It is really up to you. I have never heard of shots doing harmful things to cats...of course there may be rare side effects, but they are "rare". My mom had a cat live to be 14 and he never had one shot, and my cousin's cat lived to be 18 and had all her shots. So it really doesn't prolong their life, but it does help keep them safe. It is up to you what you want to do based on what you think is best for your cats. If you have any questions, you're best to call your vet.
 

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Cat Women: When taking a cat with vacs, verse a cat with out it, depends on many different living conditions. On average, a cat that is fully vacinated will typically live longer, as their chance of falling ill to things is much smaller.
In theory, and statistics wise, cats will live longer if they are vacinated.
 

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MommyHuggs&Heavynn said:
Hi,
I have 2 seal point siamese mix kittens both now 12 weeks old, brother and sister that i adopted recently. They have adapted quite well, are very healthy looking, freely eat kitten chow throughout the day, and each get a tablespoon of canned food which they love. They are very active and playful with each other and use the litter- box like PRO's. However, i know they were due for their first vaccines around 8-9 weeks old. They have been wormed and flea'd..as well as FIV tested which came back negative. Heres the thing. They are strictly indoor kitties, and will always be, and i've heard of the shots they are supposed to get but am afraid of side effects. I am a member of 2 other cat forums and read about terrible side effects cats can have to vaccines. My kitties are so healthy acting now, that i dont want anything to change after their shots. Does anyone know what shots STRICTLY indoor kittens need. Yes, i know theres the worry of them "somehow" getting loose outside, but i dont want to give them more shots than they need. PLease offer any advice...thanks!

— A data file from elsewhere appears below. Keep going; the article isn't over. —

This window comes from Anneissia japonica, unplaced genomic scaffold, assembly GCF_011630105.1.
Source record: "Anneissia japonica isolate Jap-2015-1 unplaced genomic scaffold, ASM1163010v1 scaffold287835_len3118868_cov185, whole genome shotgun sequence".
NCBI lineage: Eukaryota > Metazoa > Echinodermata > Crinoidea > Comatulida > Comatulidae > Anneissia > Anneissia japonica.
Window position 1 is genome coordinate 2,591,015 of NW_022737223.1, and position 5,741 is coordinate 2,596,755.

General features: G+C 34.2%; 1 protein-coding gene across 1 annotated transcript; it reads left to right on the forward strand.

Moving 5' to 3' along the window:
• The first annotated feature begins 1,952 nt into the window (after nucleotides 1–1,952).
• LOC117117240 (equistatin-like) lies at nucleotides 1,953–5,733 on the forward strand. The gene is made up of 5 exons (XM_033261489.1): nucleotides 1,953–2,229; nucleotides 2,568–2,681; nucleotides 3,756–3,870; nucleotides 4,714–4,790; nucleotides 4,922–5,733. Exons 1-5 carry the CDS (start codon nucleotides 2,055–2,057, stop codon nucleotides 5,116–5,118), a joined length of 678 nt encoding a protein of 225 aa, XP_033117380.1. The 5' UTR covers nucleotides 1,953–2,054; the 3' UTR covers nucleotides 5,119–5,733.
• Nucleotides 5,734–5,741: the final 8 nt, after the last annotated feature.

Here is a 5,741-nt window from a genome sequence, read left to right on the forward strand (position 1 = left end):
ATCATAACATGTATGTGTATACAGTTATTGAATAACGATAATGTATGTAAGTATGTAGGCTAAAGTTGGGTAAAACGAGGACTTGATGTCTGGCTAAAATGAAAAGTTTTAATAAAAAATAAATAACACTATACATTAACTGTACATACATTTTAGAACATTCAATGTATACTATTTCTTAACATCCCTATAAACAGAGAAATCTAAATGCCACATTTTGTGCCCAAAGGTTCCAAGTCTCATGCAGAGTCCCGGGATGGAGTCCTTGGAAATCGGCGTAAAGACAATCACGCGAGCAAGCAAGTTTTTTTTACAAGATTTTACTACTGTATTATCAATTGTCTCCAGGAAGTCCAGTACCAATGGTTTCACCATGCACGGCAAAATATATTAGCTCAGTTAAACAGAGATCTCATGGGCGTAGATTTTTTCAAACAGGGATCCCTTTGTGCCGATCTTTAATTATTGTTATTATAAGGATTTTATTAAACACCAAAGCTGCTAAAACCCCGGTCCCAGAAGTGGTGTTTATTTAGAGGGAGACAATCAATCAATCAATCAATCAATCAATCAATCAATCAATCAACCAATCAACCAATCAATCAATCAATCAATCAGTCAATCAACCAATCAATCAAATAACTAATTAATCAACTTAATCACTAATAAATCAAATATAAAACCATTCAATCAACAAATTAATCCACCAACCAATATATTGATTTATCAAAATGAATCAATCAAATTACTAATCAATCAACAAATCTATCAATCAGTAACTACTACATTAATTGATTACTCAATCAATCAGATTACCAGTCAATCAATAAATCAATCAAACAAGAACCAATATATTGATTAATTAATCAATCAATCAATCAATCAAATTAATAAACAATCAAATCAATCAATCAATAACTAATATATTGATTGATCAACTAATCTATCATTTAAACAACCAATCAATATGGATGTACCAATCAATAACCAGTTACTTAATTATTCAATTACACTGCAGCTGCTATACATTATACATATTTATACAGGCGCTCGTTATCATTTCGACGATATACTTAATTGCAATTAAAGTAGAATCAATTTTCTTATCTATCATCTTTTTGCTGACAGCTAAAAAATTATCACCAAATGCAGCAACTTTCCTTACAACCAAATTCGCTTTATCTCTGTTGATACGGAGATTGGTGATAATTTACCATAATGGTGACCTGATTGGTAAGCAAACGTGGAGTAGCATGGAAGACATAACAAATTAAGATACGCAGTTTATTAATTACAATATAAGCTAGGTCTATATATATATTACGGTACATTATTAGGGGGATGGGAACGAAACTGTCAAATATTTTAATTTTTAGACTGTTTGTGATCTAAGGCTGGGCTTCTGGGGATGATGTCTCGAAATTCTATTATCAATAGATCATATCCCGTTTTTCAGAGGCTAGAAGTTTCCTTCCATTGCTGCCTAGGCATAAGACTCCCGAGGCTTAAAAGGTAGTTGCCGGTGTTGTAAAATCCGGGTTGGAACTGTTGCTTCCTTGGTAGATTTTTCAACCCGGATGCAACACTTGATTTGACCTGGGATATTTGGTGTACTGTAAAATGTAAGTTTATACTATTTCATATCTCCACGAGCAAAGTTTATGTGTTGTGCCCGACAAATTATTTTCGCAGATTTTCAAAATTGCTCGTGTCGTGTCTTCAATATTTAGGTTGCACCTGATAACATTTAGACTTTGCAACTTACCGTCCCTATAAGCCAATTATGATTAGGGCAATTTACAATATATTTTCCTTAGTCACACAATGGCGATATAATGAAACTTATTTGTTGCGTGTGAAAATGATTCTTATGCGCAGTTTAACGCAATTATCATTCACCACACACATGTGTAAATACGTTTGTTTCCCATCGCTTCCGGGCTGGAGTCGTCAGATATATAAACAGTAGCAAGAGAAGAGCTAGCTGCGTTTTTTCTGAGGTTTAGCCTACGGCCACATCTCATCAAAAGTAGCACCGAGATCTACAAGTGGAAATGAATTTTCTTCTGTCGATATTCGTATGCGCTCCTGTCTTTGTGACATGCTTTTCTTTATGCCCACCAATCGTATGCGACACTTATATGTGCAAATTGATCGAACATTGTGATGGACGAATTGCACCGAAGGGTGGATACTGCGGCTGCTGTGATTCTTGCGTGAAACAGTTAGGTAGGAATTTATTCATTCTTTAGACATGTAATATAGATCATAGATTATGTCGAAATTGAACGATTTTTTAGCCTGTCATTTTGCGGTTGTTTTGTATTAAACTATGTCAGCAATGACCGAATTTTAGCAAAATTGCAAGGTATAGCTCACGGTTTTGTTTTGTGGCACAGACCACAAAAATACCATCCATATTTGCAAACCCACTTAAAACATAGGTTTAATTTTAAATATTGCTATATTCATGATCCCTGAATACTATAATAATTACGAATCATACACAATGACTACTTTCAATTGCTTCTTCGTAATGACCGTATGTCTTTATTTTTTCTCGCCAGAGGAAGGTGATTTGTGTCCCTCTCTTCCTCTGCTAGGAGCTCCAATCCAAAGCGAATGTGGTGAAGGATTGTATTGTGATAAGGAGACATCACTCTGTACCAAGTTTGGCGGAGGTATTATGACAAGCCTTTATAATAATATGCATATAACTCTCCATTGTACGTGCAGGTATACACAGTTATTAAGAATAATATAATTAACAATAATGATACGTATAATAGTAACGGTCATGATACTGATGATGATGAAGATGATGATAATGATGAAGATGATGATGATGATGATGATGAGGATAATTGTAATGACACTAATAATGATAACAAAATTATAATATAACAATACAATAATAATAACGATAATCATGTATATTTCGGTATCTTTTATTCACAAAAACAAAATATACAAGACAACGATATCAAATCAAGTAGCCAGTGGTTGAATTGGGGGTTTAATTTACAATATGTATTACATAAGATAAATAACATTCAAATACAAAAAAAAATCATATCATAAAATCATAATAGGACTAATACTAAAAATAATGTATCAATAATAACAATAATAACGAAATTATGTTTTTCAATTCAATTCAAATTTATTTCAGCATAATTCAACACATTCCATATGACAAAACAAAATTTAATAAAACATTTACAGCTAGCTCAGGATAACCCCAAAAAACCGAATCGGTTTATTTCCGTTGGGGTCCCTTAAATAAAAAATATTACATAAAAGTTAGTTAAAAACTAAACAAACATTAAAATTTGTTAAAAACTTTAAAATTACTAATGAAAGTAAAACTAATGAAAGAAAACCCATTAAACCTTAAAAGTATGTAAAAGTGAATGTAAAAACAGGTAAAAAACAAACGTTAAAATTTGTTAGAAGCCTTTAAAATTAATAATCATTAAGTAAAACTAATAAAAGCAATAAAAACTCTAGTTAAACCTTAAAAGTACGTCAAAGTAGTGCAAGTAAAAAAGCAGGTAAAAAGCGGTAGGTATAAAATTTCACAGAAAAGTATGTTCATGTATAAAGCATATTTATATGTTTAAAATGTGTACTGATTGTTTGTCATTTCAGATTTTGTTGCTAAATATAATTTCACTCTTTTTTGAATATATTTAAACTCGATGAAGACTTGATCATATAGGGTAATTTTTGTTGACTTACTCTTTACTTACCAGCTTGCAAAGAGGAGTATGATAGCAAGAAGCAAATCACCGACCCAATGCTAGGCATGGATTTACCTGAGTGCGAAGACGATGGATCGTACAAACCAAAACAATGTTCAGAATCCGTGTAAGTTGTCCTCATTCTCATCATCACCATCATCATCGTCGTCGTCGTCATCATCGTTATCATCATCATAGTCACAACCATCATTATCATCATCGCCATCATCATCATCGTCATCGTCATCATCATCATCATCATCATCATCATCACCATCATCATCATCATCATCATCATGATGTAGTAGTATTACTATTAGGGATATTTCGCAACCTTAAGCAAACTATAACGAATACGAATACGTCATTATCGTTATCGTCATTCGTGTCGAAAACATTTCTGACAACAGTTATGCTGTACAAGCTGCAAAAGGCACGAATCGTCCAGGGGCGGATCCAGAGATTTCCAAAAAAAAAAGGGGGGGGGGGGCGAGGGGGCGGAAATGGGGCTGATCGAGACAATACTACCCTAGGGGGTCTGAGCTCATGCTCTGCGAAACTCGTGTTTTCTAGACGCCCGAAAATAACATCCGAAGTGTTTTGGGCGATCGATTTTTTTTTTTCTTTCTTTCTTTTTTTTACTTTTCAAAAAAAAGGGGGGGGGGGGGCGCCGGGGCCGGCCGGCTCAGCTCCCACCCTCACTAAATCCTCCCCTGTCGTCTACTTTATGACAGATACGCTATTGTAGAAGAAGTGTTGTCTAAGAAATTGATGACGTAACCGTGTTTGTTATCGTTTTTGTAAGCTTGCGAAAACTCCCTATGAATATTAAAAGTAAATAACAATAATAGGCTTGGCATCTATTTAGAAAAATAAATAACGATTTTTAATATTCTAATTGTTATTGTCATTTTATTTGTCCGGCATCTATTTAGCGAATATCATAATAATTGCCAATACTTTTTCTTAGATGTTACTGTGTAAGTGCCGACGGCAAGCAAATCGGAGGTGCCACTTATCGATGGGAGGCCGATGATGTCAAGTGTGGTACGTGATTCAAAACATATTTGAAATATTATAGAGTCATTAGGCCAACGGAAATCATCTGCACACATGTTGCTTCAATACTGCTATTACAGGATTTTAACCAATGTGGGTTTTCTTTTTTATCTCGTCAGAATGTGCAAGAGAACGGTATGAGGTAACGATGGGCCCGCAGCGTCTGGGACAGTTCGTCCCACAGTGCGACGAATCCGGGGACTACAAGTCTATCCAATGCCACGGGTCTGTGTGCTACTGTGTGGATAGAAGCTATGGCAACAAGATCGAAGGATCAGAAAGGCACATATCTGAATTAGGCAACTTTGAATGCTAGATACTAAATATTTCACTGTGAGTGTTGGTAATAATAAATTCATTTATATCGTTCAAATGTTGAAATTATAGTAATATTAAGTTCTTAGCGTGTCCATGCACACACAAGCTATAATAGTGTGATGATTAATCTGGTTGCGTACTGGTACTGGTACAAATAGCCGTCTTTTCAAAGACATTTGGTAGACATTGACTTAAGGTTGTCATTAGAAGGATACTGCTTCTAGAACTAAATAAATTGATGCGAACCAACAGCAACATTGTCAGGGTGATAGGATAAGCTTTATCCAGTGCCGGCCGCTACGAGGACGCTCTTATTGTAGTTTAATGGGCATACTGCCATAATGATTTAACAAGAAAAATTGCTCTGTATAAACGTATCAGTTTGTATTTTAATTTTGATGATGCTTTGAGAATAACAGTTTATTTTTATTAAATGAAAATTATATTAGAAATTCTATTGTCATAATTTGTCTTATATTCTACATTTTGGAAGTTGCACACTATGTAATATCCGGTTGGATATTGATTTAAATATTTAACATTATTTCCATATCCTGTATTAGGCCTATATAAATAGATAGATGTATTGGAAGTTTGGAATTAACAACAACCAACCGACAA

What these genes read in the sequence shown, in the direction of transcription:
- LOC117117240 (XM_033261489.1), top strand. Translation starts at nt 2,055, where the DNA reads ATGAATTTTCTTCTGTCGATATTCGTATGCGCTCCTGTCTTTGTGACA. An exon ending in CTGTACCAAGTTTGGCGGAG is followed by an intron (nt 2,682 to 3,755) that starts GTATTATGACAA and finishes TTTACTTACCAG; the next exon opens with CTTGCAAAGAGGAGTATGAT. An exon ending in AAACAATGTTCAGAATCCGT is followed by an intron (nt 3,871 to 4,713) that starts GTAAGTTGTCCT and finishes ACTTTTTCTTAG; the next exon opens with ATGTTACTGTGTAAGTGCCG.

Strictly indoor cats doesn't develop equally strong immunesystem as outdoor cats and therefor it's more important to vaccinate indoor cats than outdoor cats (however outdoor cats should be vaccinated too).

I'm from Sweden and Sweden is a rabies free country so we don't have to vaccinate against rabies. I have no idea how usual or unusual rabies is in your country but I would recommend to vaccinate against rabies if you don't live in a rabies free country.

The diseases you absolute should vaccinate your cats against is cat flu and panleukopenia. You can bring these diseases in with your shoes if you have bad luck.

The vaccine against FIP isn't very good so I can't really see the point in vaccinating against FIP unless any cat in your home have died or suffers from FIP.

The FeLV-vaccine might be unnecessary too. You can test your cats against FeLV each year instead.

In Sweden the standardvaccines are against panleukopenia and cat flu.

Healthy cats rarely suffers from any sideeffects but if you're concerned because your kittens are young you can wait until they've gotten a little bit older (16 weeks maybe) but know that they have no defense against these diseases until they've been vaccinated or have gotten the disease and recovered.
 

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Don't worry. Most cats, from what I hear, don't react badly. My boo was a biter at that age, but Drizzle? He didn't even flinch. He's just like "la la la... I'm cute, someone hug me, why am I on a metal table?" :lol:
 

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Discussion Starter #9
Thank you for all your help and Suggestions

Thank you all for your opinions and suggestions. It eases my mind to hear about your experiences. I am looking for a good vet in my area for my kittens. I want to find one that doesnt pressure me for things that i dont agree with. I need to get them spayed and neutered too, they are 3 months today....does anyone know when i should get this done?